-Cocooning: The Cicada Killer Wasp cocoons its prey near the eggs of its young so that the newly hatched wasps have a food source. In Alien, the Alien cocoons Dallas and Brett not to feed on them, but for reproduction (though in early scripts, the Alien did eat parts of its cocooned hosts – it even ate Lambert whole in one version.) In Aliens, the colonists are abducted, subdued, and embedded into the walls of the hive to await death. In scripted, but unfilmed, portions of Alien 3, the prisoners were to come across the Alien’s nest, where they discover a cocooned Superintendent Andrews along with other half-eaten bodies. The characters identify the nest as a “meat locker”, presumably where the Alien stores hosts and food for its inbound Queen.
All of these elements bar the cocooning were present in the theatrical release of Alien. We see the Alien progress through the various stages of its life, getting a glimpse of some shedded skin along the way and even hints of the creature’s limited lifespan – “I wanted a sense of a timeless, slightly decaying creature that, maybe, only has a limited life cycle of, maybe, four days like an insect,” said Ridley Scott, adding: “the Alien lifeform lived to reproduce … [Ripley] killed it, but it would have died soon anyway. It’s like a butterfly.”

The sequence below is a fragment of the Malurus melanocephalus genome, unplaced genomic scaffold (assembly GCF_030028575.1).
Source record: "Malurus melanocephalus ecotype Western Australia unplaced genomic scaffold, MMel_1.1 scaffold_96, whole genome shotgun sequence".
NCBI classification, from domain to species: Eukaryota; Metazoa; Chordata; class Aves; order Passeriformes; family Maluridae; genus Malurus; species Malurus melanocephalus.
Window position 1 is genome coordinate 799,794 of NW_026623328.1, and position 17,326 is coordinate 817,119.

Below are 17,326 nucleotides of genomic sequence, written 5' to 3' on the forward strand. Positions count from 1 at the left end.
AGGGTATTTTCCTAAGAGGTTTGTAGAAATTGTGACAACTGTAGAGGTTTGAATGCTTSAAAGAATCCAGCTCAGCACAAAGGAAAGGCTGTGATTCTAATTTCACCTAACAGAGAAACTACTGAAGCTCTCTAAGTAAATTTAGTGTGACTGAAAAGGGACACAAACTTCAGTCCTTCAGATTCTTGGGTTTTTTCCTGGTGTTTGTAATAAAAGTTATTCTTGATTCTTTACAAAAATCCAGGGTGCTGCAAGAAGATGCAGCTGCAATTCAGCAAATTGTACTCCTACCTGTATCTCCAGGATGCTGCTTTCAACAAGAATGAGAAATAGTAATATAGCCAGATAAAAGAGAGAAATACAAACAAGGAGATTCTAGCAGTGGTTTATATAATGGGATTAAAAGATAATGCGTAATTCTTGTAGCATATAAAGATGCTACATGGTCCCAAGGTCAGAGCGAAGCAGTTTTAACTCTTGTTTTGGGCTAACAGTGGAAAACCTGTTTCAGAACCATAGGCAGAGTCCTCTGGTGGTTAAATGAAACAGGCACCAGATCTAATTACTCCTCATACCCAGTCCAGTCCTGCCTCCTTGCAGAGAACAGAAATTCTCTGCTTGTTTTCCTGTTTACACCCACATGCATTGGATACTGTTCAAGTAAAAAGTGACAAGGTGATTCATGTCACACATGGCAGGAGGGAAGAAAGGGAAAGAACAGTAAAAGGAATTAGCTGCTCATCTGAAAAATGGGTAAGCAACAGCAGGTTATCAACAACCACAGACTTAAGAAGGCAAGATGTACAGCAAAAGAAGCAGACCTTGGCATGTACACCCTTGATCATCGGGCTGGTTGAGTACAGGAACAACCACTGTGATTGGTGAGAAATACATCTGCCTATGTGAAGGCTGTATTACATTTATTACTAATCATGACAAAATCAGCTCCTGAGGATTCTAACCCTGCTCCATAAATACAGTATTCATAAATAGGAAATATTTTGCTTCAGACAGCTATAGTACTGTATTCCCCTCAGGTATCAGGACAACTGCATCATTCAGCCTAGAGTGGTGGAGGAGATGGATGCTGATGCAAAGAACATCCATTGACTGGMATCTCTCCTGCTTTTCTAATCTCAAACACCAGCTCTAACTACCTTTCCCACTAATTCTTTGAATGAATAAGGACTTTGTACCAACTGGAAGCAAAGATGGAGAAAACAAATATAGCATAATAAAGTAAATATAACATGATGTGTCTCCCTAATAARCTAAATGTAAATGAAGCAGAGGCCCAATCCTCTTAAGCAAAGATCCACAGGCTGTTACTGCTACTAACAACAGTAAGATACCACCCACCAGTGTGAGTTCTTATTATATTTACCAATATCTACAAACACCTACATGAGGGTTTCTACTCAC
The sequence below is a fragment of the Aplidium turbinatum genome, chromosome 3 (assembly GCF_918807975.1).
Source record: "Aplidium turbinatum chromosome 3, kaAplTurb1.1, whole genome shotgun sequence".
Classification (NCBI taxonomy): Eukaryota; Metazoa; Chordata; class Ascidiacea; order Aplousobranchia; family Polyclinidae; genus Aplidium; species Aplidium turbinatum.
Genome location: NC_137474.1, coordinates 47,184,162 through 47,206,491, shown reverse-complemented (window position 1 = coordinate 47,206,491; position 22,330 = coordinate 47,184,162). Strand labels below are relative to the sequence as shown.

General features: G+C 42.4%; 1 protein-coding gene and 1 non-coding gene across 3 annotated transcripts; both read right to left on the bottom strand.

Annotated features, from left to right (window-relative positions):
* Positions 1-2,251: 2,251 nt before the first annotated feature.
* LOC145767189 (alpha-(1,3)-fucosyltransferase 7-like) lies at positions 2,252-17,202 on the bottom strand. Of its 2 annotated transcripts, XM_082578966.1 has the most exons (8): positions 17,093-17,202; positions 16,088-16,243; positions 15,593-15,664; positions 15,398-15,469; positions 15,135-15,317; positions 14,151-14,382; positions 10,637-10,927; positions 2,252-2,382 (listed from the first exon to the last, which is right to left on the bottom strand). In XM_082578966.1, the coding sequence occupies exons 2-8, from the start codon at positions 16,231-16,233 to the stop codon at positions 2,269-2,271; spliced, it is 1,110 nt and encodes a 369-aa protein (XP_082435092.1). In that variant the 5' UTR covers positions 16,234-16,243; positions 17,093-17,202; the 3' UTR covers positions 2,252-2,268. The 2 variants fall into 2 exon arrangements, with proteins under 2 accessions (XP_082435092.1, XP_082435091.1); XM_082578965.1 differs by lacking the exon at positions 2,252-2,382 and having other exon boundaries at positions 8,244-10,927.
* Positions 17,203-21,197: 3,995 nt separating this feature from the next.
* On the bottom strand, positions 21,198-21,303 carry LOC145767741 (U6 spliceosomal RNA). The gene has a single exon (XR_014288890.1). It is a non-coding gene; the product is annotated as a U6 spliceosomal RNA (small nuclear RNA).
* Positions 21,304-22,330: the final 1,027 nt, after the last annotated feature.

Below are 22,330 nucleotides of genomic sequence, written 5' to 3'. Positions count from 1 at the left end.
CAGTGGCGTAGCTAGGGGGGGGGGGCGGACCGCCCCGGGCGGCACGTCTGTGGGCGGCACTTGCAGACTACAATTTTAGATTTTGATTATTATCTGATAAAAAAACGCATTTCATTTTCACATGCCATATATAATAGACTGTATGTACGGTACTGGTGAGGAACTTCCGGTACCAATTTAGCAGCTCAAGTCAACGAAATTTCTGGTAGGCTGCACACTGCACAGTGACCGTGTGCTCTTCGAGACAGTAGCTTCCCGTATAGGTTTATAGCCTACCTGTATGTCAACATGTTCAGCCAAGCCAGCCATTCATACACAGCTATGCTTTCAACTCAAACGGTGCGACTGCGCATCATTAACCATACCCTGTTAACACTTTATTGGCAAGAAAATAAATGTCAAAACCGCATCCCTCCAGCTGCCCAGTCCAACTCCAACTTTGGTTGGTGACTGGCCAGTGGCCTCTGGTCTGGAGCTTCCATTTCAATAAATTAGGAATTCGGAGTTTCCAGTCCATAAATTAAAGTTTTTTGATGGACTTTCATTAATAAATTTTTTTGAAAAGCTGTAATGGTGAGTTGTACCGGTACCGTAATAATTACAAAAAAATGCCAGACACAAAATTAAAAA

Insectile additions to the Alien life-cycle in the sequel:
-The hive: like ants and most wasps (not all are eusocial), the Aliens adopt a functionalist, hierarchical social system. Contrary to popular belief, this does not consist of drones and warriors. Cameron scripted Alien drones in his 1983 treatment but cut them in the next draft. When JamesCameronOnline asked John Rosengrant if the drones even reached any preliminary design stages, he answered: “Not really, as far as I remember.” Cameron himself explained that the term ‘Alien Warrior’ was not to denote two different kinds of Alien (as is often mistaken) but was merely “my term for the single adult seen in Alien.” The expanded universe and fanon generated the idea that domed and ribbed head Aliens represent two different castes, but this has no basis in the release version of Aliens and perhaps belongs and owes its popularisation more to the comic books and games.